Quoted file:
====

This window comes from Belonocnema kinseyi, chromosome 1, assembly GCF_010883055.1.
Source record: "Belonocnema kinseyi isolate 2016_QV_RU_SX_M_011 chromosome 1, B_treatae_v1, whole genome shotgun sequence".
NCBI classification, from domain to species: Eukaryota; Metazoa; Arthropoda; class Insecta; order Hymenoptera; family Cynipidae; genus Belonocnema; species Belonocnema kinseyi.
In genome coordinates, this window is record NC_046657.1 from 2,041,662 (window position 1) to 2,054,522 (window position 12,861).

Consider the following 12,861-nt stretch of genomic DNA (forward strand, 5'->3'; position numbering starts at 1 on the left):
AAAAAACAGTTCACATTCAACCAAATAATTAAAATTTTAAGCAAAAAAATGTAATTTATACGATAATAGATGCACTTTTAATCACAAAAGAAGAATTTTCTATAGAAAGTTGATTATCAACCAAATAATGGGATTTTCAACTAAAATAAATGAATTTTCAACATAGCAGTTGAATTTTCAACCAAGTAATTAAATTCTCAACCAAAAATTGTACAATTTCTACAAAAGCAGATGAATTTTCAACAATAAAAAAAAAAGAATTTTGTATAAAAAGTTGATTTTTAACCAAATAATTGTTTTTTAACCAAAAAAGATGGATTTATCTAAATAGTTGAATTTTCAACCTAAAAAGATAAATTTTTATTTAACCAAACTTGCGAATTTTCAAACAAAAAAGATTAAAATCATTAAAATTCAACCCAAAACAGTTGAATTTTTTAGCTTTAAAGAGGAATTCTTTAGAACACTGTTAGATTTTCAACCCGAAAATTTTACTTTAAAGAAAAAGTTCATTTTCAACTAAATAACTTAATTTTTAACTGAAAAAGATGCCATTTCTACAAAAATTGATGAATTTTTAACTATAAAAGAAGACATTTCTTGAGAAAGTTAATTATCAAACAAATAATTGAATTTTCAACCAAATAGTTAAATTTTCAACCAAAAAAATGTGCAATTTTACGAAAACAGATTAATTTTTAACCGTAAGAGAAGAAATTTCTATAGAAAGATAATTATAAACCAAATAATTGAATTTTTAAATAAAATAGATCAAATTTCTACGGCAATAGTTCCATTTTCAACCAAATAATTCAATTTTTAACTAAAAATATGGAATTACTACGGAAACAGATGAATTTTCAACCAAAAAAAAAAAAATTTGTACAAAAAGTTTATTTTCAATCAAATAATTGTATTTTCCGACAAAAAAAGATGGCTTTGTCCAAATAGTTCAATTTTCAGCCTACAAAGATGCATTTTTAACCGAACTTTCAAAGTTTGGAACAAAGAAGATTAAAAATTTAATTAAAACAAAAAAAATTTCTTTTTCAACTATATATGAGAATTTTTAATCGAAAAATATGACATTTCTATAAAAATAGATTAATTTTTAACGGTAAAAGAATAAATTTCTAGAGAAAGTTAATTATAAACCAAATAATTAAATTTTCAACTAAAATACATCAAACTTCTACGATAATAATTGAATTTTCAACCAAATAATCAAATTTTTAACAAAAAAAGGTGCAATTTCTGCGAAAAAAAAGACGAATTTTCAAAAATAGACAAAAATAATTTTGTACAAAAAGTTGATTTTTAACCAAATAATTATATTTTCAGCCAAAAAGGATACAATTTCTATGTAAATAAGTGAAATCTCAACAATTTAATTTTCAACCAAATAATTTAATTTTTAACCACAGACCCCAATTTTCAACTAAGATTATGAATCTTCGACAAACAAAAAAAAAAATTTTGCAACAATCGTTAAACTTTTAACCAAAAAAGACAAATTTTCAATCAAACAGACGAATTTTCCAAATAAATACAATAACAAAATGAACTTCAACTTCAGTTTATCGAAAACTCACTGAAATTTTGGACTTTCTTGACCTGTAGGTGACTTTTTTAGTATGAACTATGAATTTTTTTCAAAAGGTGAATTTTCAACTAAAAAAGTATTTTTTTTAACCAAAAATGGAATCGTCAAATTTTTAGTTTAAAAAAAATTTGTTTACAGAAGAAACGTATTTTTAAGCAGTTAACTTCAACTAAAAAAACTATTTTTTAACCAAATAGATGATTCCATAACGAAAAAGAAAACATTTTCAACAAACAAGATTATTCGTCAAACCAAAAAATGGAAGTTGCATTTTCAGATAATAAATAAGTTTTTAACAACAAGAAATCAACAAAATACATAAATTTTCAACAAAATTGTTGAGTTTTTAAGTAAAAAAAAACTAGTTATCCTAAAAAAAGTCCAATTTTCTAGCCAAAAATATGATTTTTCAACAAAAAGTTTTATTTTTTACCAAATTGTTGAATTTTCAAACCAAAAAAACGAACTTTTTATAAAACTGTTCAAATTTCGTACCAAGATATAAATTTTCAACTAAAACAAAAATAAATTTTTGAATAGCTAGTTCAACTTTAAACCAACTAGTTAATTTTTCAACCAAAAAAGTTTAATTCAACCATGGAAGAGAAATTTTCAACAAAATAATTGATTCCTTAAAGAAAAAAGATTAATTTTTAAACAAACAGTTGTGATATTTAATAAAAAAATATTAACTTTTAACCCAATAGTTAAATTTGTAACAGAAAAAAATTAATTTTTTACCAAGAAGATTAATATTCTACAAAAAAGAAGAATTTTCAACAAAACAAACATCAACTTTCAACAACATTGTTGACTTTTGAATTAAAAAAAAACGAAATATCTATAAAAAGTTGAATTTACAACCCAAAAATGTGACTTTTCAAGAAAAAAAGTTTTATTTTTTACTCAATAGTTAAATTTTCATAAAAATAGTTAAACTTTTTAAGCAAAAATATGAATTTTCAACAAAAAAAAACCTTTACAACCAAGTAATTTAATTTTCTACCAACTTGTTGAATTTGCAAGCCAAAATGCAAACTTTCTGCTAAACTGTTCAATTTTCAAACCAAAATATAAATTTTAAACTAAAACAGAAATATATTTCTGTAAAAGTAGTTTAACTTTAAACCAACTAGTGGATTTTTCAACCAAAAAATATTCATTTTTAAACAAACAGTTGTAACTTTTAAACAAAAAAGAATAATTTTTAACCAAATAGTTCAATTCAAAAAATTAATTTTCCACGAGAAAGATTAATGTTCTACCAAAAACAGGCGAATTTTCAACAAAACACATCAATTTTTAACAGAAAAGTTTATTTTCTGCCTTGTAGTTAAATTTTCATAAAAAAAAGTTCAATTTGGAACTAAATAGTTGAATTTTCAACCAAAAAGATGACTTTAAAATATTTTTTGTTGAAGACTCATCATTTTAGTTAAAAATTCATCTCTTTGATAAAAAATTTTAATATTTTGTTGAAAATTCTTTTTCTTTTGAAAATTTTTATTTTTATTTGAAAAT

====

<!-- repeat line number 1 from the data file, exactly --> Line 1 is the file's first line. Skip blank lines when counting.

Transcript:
This window comes from Belonocnema kinseyi, chromosome 1, assembly GCF_010883055.1.